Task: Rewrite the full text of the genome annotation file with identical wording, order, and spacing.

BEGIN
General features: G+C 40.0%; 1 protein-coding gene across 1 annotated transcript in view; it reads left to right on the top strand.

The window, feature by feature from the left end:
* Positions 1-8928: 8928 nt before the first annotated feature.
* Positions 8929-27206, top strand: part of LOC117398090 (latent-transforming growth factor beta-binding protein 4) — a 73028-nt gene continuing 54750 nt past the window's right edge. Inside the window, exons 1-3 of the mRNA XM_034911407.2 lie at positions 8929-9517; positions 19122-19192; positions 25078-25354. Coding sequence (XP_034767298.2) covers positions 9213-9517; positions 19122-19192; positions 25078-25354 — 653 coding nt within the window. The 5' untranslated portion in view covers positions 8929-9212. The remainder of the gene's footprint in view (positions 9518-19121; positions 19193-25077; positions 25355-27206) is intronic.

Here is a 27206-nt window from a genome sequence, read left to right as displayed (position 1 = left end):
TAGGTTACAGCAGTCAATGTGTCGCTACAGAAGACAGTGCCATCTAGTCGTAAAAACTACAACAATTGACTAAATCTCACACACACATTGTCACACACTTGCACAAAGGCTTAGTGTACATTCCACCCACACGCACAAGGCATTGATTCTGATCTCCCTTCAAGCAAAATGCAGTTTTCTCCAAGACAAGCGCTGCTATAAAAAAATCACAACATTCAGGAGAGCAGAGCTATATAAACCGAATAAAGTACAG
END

General features: G+C 40.0%; 1 protein-coding gene across 1 annotated transcript in view; it reads left to right on the top strand.

The window, feature by feature from the left end:
* Positions 1-8928: 8928 nt before the first annotated feature.
* Positions 8929-27206, top strand: part of LOC117398090 (latent-transforming growth factor beta-binding protein 4) — a 73028-nt gene continuing 54750 nt past the window's right edge. Inside the window, exons 1-3 of the mRNA XM_034911407.2 lie at positions 8929-9517; positions 19122-19192; positions 25078-25354. Coding sequence (XP_034767298.2) covers positions 9213-9517; positions 19122-19192; positions 25078-25354 — 653 coding nt within the window. The 5' untranslated portion in view covers positions 8929-9212. The remainder of the gene's footprint in view (positions 9518-19121; positions 19193-25077; positions 25355-27206) is intronic.

Here is a 27206-nt window from a genome sequence, read left to right as displayed (position 1 = left end):
TAGGTTACAGCAGTCAATGTGTCGCTACAGAAGACAGTGCCATCTAGTCGTAAAAACTACAACAATTGACTAAATCTCACACACACATTGTCACACACTTGCACAAAGGCTTAGTGTACATTCCACCCACACGCACAAGGCATTGATTCTGATCTCCCTTCAAGCAAAATGCAGTTTTCTCCAAGACAAGCGCTGCTATAAAAAAATCACAACATTCAGGAGAGCAGAGCTATATAAACCGAATAAAGTACAG